She danced in “Swan Lake” at London’s famed Royal Albert Hall in 2016. Today, former Columbus resident Sarah Farnsley’s choreography skill will be in sharp focus at the Dances With Films Festival in Los Angeles.
The 30-year-old veteran freelance dancer’s work will be featured in the seven-minute film, “Absolution,” highlighting performers from Ballet Theatre of Indiana. The short work, the inspiration of troupe artistic director Stirling Matheson, details Absolution as “a place where lost souls end up — sort of a purgatory where travelers and vagabonds end up,” Farnsley said.
“It’s about accepting the mistakes and missteps you have made,” said Farnsley, speaking by phone from her home in London, England, where she lives with husband William Skertic, a data scientist with a London insurance company. “In this world I’ve created, it’s not about erasing what has happened in the past as much as it is about accepting it, and also accepting yourself.”
The film, shot in the middle of the night in a rain-machine downpour in late August in front of the Indiana limestone ruins at Holliday Park in Indianapolis, includes a cover version of the classic pop-rock song “House of the Rising Sun.” The tune constitutes the video’s only music, performed with a haunting, New Age feel by Farnsley’s sister, Caleigh Kilijonien and her husband Viktoras Kilijonas, who live in Lithuania.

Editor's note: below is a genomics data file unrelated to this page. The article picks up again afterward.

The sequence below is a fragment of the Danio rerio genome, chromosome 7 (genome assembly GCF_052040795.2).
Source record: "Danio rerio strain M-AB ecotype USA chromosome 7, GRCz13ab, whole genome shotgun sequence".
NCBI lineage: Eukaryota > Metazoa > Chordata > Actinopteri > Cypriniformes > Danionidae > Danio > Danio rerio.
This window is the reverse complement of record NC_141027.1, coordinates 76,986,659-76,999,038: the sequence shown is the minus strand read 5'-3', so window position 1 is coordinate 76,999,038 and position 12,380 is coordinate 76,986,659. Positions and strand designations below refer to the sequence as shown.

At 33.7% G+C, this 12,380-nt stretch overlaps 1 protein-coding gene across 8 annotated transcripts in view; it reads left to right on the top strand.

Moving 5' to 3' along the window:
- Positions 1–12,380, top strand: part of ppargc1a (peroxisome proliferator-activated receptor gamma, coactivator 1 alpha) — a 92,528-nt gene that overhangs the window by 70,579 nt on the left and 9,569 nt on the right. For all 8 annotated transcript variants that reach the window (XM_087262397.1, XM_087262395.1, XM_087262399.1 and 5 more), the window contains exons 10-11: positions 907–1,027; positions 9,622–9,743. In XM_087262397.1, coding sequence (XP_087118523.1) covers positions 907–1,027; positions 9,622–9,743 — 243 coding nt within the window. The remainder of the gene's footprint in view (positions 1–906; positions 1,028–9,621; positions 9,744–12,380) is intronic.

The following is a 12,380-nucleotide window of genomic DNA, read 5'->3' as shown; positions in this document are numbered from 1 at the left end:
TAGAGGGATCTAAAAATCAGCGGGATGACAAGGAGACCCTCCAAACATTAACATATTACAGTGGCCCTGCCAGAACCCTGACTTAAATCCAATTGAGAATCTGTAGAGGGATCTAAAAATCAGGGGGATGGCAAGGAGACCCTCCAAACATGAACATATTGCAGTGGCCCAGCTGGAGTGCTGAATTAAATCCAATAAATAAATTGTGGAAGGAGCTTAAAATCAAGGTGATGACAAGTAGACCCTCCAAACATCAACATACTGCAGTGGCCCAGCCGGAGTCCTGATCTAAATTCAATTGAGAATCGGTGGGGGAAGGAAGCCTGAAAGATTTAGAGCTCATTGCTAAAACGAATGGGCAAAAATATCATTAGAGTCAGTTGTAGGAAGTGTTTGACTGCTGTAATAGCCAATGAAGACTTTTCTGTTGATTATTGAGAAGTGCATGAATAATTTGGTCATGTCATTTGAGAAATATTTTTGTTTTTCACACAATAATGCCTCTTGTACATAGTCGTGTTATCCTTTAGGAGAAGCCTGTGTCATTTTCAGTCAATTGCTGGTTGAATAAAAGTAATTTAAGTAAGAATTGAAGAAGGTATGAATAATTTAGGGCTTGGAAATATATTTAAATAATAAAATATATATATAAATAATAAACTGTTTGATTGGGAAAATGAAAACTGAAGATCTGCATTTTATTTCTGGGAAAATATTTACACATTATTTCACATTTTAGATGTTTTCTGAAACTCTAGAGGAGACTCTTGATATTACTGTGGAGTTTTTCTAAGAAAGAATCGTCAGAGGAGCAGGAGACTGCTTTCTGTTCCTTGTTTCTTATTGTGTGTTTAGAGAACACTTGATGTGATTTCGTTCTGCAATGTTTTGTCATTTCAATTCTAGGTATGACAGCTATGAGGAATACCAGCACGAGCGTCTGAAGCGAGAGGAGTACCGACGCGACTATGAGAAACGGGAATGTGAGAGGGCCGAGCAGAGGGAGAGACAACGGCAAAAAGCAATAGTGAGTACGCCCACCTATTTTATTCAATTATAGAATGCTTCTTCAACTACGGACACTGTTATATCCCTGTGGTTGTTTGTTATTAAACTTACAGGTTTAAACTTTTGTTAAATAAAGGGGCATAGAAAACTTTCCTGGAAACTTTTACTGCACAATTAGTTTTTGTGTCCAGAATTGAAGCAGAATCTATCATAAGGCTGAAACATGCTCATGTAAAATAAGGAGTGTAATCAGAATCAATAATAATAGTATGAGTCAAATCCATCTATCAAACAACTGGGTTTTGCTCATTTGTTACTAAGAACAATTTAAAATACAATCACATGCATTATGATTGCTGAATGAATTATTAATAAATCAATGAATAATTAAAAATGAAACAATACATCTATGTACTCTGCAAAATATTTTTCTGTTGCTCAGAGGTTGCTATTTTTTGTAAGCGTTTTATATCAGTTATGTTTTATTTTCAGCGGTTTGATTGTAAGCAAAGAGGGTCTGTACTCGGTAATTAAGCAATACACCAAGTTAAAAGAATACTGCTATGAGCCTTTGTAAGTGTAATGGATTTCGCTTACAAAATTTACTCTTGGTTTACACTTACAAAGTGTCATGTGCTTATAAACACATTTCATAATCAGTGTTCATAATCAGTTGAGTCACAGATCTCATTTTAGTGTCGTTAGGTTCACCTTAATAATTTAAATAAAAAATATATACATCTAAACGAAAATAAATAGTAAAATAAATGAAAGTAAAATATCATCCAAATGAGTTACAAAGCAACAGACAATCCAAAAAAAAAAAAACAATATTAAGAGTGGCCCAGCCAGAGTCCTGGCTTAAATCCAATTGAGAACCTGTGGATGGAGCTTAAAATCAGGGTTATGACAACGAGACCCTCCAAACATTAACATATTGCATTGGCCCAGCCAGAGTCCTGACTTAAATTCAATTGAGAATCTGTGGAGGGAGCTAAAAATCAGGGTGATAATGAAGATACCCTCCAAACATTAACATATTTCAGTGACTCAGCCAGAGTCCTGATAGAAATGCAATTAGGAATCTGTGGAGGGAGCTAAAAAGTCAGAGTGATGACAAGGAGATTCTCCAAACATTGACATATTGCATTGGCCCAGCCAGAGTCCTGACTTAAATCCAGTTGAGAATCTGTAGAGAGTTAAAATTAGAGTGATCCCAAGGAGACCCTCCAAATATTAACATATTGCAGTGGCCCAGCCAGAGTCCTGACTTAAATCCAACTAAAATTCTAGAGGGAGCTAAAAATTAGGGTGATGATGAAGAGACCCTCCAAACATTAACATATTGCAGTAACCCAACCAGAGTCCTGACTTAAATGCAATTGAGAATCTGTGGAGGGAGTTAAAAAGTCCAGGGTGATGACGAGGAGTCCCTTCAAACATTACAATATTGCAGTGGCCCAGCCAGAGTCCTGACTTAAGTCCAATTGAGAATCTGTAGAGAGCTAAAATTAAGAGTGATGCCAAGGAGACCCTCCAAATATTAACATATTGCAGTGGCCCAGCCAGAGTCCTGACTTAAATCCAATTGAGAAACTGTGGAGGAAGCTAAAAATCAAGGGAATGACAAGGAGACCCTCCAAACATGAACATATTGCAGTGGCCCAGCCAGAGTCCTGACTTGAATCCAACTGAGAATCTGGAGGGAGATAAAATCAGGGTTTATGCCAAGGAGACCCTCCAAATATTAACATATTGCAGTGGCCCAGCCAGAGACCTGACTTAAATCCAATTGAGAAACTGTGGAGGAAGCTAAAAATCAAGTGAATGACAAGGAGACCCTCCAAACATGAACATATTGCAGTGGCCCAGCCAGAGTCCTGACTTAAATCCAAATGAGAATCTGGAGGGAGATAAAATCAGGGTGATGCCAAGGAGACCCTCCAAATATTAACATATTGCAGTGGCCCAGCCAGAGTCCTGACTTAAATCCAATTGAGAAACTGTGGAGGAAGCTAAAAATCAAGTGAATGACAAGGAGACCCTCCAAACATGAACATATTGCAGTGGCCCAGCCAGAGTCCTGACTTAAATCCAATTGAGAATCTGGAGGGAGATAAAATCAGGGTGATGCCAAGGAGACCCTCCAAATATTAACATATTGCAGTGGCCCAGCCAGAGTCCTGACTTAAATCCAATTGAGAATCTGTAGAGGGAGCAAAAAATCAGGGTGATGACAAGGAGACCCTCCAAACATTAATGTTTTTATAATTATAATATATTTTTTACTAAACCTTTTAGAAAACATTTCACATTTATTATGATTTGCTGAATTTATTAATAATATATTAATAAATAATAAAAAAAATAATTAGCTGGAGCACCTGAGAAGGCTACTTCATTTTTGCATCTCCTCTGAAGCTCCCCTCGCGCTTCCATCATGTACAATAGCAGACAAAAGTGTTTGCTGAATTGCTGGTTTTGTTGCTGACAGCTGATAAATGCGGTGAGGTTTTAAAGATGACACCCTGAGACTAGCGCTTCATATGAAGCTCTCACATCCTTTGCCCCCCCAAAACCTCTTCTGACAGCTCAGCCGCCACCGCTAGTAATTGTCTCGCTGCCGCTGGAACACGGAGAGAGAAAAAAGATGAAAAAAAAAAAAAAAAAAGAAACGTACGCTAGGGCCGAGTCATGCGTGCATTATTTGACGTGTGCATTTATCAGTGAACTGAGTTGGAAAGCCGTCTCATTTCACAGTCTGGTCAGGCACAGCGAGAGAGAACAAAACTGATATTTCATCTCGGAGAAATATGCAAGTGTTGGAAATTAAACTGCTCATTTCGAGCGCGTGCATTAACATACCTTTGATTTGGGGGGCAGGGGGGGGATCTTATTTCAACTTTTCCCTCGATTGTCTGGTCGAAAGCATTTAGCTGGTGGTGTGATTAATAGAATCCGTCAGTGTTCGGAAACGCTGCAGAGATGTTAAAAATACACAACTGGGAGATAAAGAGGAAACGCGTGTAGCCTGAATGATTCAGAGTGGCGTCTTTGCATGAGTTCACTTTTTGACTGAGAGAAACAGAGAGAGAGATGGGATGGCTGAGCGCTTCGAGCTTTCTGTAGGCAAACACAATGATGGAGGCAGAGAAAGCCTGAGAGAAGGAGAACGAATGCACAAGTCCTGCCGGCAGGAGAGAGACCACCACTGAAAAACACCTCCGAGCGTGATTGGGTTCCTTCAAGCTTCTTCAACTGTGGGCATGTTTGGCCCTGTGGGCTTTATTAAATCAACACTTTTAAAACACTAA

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The duo produced the song with a beat to match the dancers’ movements.
“The choreography is not balletic at all,” Farnsley said. “It’s very gestural.”
Farnsley, a 2006 Columbus East High School graduate, saw a semi-rough cut about a month later. She saw the latest, final product a couple weeks ago.
A previous version of the flick was shown at an Indianapolis fundraiser for Ballet Theatre of Indiana in the fall.
“People really liked it,” Farnsley said. “But this was definitely a group of people already supportive of the (dance) company.”
Elizabethtown resident Alma Wiley, co-founder and former director of Dancers Studio Inc. in Columbus where Farnsley took classes as a youngster, is hardly surprised at her student’s success. Besides, Farnsley taught at the local studio while a college student at Butler University.
“I could tell then that she had a really good sense of putting things together,” Wiley said.
Away from the stage, Farnsley has a really good sense of two other gifts — ax throwing and knife throwing, good enough to win competitions over the years, thanks to training from her dad, Art Farnsley. Her part-time day job is training others in the art at Whistle Punks Urban Ax Throwing in London.
It is precisely as the name entails. Clearly, the woman with the lyrical, flowing movements in a ballet is not to be messed with beyond the performance hall.
“When I tell a group of dancers I have to go to work and I tell them what I do, their jaws hit the floor,” Farnsley said. “And when I finish a session with a group of people at Whistle Punks, they ask what else I do.
“So I tell them in my regular day job that I am a professional ballet dancer and choreographer, and again, jaws hit the floor.”